North Carolina Economic Development Guide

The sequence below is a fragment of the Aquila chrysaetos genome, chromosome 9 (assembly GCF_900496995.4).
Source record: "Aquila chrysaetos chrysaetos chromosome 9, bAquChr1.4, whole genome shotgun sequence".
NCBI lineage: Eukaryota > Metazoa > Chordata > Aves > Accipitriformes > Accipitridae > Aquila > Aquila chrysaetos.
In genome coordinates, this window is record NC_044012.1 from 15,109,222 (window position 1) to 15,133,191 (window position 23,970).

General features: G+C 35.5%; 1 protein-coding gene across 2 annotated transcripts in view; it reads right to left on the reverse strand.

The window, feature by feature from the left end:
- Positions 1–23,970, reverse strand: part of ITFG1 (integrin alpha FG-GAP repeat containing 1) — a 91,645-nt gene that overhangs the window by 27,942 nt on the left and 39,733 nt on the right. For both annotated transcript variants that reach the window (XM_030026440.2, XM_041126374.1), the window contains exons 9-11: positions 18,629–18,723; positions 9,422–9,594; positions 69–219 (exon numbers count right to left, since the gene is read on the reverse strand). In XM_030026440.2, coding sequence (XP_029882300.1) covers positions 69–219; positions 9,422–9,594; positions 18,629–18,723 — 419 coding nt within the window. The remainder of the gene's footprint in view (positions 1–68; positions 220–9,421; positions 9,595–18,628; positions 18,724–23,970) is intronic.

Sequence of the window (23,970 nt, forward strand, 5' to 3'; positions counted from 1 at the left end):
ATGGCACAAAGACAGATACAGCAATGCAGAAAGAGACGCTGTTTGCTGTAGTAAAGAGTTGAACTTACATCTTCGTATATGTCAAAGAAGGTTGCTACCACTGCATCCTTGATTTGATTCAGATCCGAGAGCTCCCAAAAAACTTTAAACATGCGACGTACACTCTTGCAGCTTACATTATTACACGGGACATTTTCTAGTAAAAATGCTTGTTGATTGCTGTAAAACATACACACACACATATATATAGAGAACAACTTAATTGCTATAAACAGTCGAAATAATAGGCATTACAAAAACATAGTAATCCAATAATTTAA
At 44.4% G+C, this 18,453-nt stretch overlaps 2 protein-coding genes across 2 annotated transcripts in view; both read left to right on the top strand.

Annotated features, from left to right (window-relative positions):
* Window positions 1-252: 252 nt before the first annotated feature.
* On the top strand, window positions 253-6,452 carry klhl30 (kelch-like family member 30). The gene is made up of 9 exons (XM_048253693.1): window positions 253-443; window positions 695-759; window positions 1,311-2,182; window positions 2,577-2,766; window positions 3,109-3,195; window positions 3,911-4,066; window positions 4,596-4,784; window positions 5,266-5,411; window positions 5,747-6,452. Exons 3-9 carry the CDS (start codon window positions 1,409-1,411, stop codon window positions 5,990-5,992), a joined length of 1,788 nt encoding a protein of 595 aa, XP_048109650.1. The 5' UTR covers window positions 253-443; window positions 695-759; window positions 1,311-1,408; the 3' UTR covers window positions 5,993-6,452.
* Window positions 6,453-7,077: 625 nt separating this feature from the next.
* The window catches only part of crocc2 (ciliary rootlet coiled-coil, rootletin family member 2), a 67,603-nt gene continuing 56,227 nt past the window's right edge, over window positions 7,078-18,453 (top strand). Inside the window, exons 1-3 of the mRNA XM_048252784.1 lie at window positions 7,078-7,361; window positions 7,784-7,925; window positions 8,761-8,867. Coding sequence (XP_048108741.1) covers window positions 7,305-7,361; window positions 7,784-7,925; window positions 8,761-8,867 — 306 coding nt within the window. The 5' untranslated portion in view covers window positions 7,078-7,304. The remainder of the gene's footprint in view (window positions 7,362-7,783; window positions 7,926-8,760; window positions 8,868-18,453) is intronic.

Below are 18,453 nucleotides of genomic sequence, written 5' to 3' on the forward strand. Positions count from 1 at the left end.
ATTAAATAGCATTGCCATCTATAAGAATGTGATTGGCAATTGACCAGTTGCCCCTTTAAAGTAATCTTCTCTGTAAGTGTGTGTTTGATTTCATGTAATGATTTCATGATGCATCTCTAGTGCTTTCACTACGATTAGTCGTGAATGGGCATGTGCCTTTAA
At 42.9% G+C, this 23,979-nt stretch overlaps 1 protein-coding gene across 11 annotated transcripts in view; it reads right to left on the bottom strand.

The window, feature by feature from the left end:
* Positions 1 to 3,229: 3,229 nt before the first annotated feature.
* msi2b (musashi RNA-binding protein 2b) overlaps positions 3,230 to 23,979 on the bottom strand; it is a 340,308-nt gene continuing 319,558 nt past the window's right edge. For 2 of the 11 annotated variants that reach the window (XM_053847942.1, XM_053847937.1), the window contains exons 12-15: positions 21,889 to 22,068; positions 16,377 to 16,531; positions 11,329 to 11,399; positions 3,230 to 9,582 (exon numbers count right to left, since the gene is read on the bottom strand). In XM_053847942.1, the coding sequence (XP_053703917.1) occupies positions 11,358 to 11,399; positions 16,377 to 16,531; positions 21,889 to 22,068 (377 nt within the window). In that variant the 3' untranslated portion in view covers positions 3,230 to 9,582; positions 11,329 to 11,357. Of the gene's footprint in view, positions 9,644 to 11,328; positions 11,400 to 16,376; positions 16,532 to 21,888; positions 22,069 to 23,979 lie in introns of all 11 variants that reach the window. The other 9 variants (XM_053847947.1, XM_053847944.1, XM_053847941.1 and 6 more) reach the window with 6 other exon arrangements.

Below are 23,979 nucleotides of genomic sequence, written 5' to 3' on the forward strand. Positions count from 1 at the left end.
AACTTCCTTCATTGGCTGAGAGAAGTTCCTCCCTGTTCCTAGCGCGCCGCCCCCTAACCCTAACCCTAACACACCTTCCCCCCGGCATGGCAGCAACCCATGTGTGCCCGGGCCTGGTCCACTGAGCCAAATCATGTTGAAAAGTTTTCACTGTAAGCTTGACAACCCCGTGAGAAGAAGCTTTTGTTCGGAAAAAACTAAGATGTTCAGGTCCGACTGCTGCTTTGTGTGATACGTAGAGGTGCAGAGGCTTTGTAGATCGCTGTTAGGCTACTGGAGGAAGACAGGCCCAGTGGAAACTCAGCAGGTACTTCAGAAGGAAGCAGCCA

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29 North Carolina Economic Development Guide J erome Peribere knew what his company needed in a new hometown. It had to have a trained workforce. "Quality of life for our employees and families was a top priority in our decision. Among the factors we considered were climate, cost of living, schools, arts and culture, and transportation." Sealed Air Corp. was headquartered in Elmwood Park, N.J., in March 2013, when Peribere was named its CEO. The New York Stock Exchange-traded company, well known for its Bubble Wrap package protection and Cryovac food wrap, started there in 1960. It grew to 25,000 employees and posted $7.8 billion in 2014 revenue. But its success and history in a city that claims college basketball announcer Dick Vitale as a native son and is 10 miles from New York City wasn't enough. Peribere announced the company was moving to Charlotte in July 2014. It marks the largest Fortune 500 headquarters relocation in Charlotte's history. Sealed Air broke ground on a $58 million campus in June 2015 while 400 of its employees worked in temporary space nearby. "We expect to have employees begin working in our new of ce by the end of 2016," Peribere says. North Carolina offers those benefi ts. Sealed Air Corp. took advantage of those attributes in Charlotte, where it's investing $58 million in a headquarters that opens this year. Solution: Companies don't put their headquarters anywhere. They require transportation, talent and low costs. Challenge: Six Fortune 500 companies are headquartered in the Charlotte region. Six more call North Carolina home. Charlotte Ch h C Ch C

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